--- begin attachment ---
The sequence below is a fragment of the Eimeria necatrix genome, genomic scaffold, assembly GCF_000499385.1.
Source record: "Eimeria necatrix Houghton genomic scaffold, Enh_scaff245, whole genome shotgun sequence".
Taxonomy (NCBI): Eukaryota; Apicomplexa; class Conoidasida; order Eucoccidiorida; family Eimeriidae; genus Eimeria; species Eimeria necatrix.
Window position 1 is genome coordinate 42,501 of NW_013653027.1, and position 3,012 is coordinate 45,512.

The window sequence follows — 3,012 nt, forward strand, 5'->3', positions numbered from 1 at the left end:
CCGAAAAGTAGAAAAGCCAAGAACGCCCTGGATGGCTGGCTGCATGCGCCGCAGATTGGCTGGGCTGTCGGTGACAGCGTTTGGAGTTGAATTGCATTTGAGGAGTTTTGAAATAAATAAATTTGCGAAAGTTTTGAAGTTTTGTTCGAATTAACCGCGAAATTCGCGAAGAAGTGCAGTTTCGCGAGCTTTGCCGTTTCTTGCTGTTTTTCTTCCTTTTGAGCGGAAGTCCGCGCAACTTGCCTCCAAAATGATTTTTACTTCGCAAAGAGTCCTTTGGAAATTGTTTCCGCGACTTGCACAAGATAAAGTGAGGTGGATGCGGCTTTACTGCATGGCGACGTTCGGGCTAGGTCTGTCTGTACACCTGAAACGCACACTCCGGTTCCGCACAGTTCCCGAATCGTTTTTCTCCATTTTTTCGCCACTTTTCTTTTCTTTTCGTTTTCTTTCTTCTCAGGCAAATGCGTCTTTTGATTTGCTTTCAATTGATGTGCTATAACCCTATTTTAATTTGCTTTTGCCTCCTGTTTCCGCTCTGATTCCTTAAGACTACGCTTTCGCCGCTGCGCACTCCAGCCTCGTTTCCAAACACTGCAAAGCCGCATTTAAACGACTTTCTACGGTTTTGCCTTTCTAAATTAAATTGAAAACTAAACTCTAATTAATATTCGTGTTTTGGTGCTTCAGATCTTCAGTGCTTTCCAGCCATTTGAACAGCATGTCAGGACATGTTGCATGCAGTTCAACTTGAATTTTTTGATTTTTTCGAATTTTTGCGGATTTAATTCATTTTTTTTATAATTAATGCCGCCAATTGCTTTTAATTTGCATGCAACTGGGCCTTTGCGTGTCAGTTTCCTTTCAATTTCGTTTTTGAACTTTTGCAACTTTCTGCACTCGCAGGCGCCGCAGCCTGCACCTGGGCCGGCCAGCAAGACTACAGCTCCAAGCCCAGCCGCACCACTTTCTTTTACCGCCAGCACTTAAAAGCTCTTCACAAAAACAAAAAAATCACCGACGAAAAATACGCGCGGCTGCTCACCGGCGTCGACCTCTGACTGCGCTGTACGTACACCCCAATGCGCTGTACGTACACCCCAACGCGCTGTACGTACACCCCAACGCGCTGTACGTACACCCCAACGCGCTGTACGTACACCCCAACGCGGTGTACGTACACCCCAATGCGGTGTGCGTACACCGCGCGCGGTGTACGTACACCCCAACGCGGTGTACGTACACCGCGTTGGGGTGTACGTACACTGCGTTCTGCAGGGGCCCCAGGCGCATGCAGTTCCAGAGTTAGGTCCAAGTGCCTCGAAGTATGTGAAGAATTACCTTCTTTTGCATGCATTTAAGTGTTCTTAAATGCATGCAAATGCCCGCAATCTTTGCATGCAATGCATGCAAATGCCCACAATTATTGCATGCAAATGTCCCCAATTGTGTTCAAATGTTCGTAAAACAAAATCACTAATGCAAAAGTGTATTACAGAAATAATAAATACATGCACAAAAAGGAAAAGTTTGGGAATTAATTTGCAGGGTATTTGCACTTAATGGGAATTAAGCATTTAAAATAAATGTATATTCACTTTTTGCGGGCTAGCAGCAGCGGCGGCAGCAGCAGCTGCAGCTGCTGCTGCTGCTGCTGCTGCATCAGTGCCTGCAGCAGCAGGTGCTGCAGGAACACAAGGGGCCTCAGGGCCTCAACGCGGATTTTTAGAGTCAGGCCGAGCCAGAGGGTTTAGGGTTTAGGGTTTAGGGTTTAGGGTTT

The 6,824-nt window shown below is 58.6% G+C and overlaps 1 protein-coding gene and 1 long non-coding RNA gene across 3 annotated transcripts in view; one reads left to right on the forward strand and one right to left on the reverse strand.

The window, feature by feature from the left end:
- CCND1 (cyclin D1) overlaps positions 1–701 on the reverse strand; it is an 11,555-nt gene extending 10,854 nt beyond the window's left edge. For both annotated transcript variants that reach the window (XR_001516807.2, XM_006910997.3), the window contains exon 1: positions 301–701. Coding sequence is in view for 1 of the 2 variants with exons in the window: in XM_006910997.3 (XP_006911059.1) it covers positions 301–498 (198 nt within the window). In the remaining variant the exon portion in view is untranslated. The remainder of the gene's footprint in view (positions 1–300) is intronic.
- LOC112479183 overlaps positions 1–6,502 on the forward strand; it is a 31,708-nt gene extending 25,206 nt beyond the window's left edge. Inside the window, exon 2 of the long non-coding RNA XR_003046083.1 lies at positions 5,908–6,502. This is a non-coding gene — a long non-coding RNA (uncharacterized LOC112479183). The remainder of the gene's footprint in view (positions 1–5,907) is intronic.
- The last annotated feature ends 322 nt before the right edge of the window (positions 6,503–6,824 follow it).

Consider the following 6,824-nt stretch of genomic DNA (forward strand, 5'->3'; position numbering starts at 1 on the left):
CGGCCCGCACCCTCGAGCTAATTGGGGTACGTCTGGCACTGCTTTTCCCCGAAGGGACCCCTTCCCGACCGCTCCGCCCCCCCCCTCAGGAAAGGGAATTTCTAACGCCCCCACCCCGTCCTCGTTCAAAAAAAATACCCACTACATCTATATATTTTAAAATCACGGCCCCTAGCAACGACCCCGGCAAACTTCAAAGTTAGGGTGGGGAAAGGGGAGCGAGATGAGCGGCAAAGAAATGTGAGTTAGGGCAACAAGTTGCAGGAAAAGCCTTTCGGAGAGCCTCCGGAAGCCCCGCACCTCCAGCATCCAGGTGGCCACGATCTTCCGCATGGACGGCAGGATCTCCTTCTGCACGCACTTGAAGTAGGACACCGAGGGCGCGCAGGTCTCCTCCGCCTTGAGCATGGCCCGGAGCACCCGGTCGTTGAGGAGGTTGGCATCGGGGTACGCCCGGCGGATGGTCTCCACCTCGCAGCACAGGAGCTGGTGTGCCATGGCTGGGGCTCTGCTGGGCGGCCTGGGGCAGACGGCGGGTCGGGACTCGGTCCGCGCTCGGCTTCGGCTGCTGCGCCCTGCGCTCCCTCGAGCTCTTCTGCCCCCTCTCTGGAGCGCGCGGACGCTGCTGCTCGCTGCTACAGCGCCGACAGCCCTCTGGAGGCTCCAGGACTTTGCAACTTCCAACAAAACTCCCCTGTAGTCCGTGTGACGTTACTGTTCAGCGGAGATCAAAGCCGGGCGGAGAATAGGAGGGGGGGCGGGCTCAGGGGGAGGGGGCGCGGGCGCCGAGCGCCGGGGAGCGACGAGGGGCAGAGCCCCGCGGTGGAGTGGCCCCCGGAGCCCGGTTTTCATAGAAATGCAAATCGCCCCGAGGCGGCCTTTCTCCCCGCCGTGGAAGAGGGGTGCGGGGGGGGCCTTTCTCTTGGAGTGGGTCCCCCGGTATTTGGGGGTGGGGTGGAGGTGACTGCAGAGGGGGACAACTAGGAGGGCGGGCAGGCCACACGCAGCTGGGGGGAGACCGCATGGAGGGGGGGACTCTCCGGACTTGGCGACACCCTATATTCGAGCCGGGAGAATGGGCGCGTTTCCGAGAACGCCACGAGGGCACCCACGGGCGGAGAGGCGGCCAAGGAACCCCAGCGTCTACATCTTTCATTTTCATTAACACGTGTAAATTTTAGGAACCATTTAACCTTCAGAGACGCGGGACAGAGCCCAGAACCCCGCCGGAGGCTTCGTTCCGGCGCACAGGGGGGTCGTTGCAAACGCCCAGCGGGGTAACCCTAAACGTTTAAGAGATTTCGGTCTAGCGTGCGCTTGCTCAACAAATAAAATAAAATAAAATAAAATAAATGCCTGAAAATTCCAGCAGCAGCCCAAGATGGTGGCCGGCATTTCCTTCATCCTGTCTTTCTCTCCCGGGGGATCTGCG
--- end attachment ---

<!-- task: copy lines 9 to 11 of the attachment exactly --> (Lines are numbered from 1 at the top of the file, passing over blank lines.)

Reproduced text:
- CCND1 (cyclin D1) overlaps positions 1–701 on the reverse strand; it is an 11,555-nt gene extending 10,854 nt beyond the window's left edge. For both annotated transcript variants that reach the window (XR_001516807.2, XM_006910997.3), the window contains exon 1: positions 301–701. Coding sequence is in view for 1 of the 2 variants with exons in the window: in XM_006910997.3 (XP_006911059.1) it covers positions 301–498 (198 nt within the window). In the remaining variant the exon portion in view is untranslated. The remainder of the gene's footprint in view (positions 1–300) is intronic.
- LOC112479183 overlaps positions 1–6,502 on the forward strand; it is a 31,708-nt gene extending 25,206 nt beyond the window's left edge. Inside the window, exon 2 of the long non-coding RNA XR_003046083.1 lies at positions 5,908–6,502. This is a non-coding gene — a long non-coding RNA (uncharacterized LOC112479183). The remainder of the gene's footprint in view (positions 1–5,907) is intronic.
- The last annotated feature ends 322 nt before the right edge of the window (positions 6,503–6,824 follow it).